A First Course in Probability

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Prentice Hall, 2002 - Mathematics - 520 pages
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This market-leading introduction to probability features exceptionally clear explanations of the mathematics of probability theory and explores its many diverse applications through numerous interesting and motivational examples. The outstanding problem sets are a hallmark feature of this book. Provides clear, complete explanations to fully explain mathematical concepts. Features subsections on the probabilistic method and the maximum-minimums identity. Includes many new examples relating to DNA matching, utility, finance, and applications of the probabilistic method. Features an intuitive treatment of probability—intuitive explanations follow many examples. The Probability Models Disk included with each copy of the book, contains six probability models that are referenced in the book and allow readers to quickly and easily perform calculations and simulations.

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About the author (2002)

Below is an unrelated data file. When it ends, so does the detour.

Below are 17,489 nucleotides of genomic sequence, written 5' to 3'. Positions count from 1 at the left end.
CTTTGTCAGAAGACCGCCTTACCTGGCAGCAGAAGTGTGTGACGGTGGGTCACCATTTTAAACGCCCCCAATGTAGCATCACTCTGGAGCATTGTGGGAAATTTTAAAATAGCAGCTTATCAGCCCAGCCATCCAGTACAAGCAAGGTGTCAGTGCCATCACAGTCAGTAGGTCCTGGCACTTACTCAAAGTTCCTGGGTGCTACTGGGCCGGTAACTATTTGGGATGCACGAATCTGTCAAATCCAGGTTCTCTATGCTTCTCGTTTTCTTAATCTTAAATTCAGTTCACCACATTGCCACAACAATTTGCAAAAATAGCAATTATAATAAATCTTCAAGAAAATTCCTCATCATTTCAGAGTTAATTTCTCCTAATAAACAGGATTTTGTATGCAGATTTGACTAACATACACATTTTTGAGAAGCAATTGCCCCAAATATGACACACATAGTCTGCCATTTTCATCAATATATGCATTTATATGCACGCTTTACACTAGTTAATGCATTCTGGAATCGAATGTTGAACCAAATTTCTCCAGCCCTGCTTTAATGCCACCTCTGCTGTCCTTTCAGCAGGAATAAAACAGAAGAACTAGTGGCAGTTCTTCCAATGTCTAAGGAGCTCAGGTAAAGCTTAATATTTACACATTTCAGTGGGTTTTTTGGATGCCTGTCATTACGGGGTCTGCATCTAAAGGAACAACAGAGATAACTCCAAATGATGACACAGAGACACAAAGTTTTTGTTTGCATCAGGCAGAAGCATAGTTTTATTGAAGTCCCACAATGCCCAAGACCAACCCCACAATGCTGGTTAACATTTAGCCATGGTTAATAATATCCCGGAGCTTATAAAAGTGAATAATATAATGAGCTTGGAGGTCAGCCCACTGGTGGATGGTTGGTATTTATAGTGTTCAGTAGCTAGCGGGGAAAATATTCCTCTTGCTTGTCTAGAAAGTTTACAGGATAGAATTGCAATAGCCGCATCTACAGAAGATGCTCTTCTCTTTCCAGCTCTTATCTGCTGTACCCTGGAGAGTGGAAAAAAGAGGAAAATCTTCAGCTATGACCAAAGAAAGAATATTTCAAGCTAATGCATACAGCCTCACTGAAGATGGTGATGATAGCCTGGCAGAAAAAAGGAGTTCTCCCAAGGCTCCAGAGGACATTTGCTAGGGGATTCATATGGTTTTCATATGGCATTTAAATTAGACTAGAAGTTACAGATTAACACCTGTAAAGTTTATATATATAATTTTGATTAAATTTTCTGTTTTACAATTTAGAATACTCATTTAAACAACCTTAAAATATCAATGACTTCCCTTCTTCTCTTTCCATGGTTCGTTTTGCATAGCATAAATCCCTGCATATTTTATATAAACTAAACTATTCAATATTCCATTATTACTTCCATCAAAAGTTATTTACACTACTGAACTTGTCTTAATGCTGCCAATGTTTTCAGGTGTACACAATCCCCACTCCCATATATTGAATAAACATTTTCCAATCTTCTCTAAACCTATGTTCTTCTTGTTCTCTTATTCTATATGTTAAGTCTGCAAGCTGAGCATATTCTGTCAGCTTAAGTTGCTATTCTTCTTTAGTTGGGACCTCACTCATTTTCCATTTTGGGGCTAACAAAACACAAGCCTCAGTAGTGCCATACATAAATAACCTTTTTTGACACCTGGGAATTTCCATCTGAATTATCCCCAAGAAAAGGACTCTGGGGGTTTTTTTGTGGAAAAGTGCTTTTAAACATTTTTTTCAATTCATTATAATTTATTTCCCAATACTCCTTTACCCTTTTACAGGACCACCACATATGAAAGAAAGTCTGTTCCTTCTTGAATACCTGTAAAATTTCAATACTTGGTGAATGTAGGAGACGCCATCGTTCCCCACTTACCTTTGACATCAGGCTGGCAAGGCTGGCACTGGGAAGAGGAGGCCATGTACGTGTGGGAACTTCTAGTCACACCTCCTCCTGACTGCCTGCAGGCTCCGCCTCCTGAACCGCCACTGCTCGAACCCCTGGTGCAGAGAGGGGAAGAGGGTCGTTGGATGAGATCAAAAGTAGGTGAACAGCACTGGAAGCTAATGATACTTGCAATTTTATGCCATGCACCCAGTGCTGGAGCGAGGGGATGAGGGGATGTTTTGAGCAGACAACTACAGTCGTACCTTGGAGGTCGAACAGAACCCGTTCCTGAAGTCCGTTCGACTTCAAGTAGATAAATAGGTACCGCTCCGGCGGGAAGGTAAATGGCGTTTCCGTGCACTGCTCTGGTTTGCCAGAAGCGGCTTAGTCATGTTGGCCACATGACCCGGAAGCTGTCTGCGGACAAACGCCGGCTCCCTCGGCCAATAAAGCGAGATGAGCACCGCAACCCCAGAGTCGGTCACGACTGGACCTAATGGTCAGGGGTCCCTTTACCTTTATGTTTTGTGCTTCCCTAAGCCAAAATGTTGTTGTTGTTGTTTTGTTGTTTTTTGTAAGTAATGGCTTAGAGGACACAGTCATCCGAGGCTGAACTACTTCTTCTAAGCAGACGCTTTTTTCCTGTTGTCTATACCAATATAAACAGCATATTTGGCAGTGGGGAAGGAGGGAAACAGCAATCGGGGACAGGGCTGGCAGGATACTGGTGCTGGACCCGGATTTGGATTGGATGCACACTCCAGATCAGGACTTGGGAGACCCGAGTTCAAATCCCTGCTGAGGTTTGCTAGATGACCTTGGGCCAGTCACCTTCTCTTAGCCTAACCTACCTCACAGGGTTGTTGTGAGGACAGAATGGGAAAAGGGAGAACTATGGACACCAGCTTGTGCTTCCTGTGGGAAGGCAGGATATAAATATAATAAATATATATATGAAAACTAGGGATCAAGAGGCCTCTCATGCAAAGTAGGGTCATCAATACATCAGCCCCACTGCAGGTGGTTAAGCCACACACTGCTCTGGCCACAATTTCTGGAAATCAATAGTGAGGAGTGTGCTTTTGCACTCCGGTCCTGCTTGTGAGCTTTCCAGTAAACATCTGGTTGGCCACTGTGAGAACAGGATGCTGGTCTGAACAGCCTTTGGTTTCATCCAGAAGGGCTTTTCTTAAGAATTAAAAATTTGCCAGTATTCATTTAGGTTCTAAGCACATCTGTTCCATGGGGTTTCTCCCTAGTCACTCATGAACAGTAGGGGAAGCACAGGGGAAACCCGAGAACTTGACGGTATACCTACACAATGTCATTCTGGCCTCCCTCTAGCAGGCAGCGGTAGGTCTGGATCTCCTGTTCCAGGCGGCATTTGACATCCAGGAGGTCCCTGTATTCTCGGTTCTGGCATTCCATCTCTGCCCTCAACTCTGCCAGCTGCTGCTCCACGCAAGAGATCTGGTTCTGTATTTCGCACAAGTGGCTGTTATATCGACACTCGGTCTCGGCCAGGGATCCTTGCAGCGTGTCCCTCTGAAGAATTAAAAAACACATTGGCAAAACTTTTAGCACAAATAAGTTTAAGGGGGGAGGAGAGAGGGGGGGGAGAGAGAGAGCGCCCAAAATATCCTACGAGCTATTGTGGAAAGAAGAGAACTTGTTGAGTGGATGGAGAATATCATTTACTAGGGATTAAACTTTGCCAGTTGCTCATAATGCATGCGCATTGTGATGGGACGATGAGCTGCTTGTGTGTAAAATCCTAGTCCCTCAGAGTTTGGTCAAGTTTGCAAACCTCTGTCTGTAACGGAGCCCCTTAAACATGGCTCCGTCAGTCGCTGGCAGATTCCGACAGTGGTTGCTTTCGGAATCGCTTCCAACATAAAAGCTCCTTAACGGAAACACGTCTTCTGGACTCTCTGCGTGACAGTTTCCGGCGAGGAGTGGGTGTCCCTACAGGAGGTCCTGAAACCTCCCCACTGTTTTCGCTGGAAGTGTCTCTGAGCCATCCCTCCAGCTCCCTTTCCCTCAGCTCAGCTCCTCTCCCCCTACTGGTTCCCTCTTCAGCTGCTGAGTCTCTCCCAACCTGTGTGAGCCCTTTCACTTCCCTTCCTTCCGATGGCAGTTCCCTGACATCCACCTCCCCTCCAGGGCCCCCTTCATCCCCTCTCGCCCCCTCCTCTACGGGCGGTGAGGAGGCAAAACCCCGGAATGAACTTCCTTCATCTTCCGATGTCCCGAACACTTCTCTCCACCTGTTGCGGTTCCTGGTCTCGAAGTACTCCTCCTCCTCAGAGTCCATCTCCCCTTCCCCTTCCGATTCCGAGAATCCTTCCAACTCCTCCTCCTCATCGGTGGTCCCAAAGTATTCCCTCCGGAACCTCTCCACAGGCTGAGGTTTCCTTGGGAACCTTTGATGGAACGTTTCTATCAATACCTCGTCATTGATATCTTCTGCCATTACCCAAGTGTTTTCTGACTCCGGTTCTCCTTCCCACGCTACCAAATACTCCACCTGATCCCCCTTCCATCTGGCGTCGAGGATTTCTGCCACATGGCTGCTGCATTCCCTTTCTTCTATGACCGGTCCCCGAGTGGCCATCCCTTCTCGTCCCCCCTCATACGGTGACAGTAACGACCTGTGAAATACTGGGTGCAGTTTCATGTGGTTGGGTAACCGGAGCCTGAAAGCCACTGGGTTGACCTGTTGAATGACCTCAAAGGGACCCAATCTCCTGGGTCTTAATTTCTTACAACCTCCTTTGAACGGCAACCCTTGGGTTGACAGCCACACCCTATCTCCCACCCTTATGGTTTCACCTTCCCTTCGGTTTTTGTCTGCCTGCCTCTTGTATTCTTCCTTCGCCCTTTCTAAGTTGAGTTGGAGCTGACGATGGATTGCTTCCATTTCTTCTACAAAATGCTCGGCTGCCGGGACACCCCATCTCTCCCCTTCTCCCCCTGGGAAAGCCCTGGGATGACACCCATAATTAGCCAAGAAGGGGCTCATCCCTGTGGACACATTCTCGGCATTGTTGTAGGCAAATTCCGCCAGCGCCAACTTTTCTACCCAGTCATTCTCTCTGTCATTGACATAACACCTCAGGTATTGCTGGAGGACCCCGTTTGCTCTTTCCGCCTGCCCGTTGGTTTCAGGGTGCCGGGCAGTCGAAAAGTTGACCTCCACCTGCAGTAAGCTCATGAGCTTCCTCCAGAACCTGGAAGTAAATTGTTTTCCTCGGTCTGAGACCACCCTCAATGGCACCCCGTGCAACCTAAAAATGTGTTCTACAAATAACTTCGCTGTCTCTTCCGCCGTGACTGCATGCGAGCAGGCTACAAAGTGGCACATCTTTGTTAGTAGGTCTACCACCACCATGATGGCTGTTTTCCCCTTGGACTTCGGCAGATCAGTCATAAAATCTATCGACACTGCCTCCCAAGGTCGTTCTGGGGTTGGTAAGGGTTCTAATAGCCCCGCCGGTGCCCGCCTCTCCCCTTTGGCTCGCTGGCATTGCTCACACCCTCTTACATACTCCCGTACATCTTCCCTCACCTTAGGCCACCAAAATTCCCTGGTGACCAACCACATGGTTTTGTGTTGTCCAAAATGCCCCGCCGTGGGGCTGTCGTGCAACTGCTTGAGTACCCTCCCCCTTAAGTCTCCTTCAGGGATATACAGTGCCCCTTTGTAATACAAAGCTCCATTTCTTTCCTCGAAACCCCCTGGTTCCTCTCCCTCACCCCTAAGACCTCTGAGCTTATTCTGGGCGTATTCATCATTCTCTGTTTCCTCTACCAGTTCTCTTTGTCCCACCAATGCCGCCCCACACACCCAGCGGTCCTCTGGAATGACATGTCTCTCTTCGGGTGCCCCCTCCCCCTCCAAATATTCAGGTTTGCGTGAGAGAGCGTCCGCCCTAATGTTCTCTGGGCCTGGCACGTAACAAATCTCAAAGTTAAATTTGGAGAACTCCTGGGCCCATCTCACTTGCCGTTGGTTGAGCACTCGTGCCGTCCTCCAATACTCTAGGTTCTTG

Sheldon M. Ross is the Epstein Chair Professor at the Department of Industrial and Systems Engineering, University of Southern California. He received his Ph.D. in statistics at Stanford University in 1968 and was formerly a Professor at the University of California, Berkeley, from 1976 until 2004. He has published more than 100 articles and a variety of textbooks in the areas of statistics and applied probability, including Topics in Finite and Discrete Mathematics (2000), Introduction to Probability and Statistics for Engineers and Scientists, Fourth Edition (2009), A First Course in Probability, Eighth Edition (2009), and Introduction to Probability Models, Tenth Edition (2009), among others. Dr Ross serves as the editor for Probability in the Engineering and Informational Sciences.

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